Boost Your Running!

Flash of the track


When Geraldine was picked
for the SA Team for the first time in 2003, to participate at the IAAF Track
& Field World Champs in
, she got
a tattoo of a Springbok emblem on her right shoulder.
“It was a celebration of the hard work that had paid off and also
achieving the highest level in SA sport!” says Geraldine, who also
her country in the Olympics, Commonwealth Games and African Championships. “For
me, it was a huge honour – this wasn’t just school anymore! I was proud to
perform at the highest level and inspire people.”


In 2004, Geraldine grabbed a
gold in the 200m at the African Champs, along with bronze in the 100m dash.
When she got to the Olympics later that year in Athens, Greece,
in front of an 80 000-strong crowd she placed sixth in the 100m final and was
overwhelmed at the attention she received. “People don’t care if you’re number
one in the world. To be there and compete is quite something,” she says.


Two years later, at the
Commonwealth Games in  Australia, Geraldine upped her pace
in the 100m to clinch silver as well as bronze in the 200m. In the same year,
she won silver in the African Championships 200m. She also holds a fourth
placing at the IAAF World Champs and competed in Monaco,
Rome, Paris and New York. “As a pro
athlete, I got to travel the world and meet people like Carl Lewis and Thabo



Her fearless attitude on the
track came from her days at primary school where she came second in an
inter-house athletics race and her love of running only grew from there. “I
loved competing in front of people and this continued into high school,” says
Geraldine. “I had never thought it could be a career for me, but I remember a
teacher telling me I could run at the top level.”


She became a force on the SA
running scene and admits sacrificing a lot in order to succeed. “I never had
time to socialise – I had a strict schedule!” In full training, Geraldine would
hit the track for two hours every morning before a one-and-a-half hour gym
session later in the afternoon. She would also go for sports massages and made
sure to eat properly to recover and prepare for competition. “I always thought
to myself, ‘if this doesn’t help me run 11 seconds, I’m not going to eat it!’”



Since 2009 Geraldine has
held a position on the ASA Board as chairperson of the Athlete’s Commission. “My
job is to fight for the athletes and make sure their needs are being met by
ASA. It helps that I was in their position a few years ago.”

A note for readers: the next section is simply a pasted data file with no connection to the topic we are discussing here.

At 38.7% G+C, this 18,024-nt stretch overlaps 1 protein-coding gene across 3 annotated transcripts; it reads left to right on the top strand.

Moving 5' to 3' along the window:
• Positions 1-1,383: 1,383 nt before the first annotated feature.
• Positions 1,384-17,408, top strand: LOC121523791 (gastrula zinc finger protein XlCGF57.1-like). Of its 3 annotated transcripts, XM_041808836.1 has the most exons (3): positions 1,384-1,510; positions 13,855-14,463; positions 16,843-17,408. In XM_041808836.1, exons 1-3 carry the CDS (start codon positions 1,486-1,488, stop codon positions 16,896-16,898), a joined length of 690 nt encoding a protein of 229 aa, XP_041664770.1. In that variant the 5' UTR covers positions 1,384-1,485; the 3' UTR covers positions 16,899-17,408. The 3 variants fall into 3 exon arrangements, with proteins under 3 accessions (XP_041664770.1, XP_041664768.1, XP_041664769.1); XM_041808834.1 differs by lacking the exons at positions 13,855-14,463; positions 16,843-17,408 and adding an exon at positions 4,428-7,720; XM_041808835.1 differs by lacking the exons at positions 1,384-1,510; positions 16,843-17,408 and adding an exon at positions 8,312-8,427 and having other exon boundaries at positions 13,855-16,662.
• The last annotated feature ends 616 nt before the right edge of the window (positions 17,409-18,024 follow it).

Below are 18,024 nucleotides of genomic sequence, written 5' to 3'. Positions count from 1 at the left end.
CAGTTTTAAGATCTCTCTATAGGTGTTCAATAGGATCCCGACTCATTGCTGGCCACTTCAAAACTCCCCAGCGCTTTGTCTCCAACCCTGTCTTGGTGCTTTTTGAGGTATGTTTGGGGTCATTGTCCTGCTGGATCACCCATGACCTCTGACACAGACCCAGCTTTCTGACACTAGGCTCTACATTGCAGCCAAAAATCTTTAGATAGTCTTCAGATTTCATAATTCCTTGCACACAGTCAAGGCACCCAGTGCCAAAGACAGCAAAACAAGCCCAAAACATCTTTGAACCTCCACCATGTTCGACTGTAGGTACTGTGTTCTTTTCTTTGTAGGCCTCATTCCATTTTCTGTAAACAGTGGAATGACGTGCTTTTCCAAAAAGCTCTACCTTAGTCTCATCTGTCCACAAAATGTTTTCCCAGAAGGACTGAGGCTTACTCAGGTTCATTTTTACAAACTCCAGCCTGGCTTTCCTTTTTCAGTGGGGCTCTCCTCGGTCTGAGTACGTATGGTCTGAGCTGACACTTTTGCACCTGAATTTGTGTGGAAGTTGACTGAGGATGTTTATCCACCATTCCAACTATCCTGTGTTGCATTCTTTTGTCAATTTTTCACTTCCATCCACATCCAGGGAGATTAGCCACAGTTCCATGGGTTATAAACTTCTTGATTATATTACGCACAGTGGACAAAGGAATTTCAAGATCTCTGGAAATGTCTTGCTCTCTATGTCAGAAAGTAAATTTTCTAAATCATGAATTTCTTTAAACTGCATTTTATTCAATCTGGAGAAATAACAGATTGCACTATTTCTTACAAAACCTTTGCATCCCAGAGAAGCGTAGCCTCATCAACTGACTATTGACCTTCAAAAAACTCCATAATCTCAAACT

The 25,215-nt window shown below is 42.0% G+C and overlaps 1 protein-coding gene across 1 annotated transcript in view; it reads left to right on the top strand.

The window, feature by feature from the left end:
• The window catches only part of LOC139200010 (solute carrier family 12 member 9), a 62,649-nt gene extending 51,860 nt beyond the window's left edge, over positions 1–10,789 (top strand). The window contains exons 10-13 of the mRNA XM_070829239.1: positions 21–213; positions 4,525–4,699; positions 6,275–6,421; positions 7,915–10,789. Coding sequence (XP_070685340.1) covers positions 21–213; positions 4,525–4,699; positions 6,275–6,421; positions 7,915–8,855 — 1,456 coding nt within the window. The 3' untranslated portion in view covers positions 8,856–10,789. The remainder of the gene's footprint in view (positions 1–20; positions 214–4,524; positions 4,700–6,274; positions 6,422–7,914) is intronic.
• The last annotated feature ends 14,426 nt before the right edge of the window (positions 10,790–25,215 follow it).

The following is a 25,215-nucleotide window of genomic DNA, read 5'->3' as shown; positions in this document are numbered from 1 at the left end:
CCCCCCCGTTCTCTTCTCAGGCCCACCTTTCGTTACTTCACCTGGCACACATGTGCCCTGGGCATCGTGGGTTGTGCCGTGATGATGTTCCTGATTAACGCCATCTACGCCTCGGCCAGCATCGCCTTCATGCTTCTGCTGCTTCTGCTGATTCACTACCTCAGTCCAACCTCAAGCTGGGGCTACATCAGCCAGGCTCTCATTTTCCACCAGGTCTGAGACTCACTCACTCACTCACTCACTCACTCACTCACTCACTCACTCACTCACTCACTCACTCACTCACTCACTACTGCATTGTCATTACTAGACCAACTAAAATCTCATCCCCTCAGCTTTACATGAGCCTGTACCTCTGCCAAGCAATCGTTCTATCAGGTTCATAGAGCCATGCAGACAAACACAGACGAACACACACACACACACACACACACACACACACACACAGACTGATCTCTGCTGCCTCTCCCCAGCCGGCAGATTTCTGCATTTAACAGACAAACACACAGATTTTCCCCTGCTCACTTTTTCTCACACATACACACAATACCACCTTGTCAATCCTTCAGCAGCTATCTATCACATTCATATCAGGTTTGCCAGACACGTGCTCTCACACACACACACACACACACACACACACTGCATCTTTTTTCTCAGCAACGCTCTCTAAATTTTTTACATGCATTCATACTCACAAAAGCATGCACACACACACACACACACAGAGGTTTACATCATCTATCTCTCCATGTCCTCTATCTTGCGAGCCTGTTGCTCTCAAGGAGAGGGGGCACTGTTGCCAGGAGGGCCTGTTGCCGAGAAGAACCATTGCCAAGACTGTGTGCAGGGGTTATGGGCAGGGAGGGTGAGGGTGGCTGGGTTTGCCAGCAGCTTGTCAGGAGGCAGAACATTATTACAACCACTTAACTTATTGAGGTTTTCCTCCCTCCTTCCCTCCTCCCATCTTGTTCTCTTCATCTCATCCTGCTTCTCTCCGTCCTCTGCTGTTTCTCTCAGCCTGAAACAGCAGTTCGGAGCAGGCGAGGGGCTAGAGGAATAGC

Geraldine juggles being a
mom to 15-month-old son Diego and coaching athletics at Willowridge
High School in Pretoria. In her down time, she loves nothing
more than to put Diego in his stroller and walk in the park. After her
pregnancy, she was committed to get fit again and coaching helped: “The
training is intense – it is the only way I know how to run,” she says. “I gymmed
three to four times a week and stuck to a programme I knew would see me lose
fat fast.”


As a coach, Geraldine feels
privileged to see her athletes develop in front of her. “I see the shy guy develop
into the stand-out runner,” she says, “and that’s why sport is important – it
not only builds character, but reveals it.”



60m             7.68 seconds (2002)

100m           11.02 seconds (2005)

200m           22.78 seconds (2005)




Geraldine came under fire
recently for questioning Oscar Pistorius’ inclusion in the 400m individual race
at the 2012 Olympics. This is what she told Modern


“I have a mandate to fight for fairness when it comes to athletes and
selection. So many athletes suffered because of the strict SASCOC selection
criteria, so it was unfair for one or two athletes still to be included while the
rest stayed at home. I was not trying to launch an attack on Oscar. I wrote a
letter to SASCOC explaining my comments and I said if they perceived it as
bringing the sport into disrepute, then I apologise for that. However, that
doesn’t mean I’m backing off from what I said. Oscar didn’t qualify for the
400m individual race, but in the end participated in that race, while Simon
Magakwe had to watch the Olympics at home.”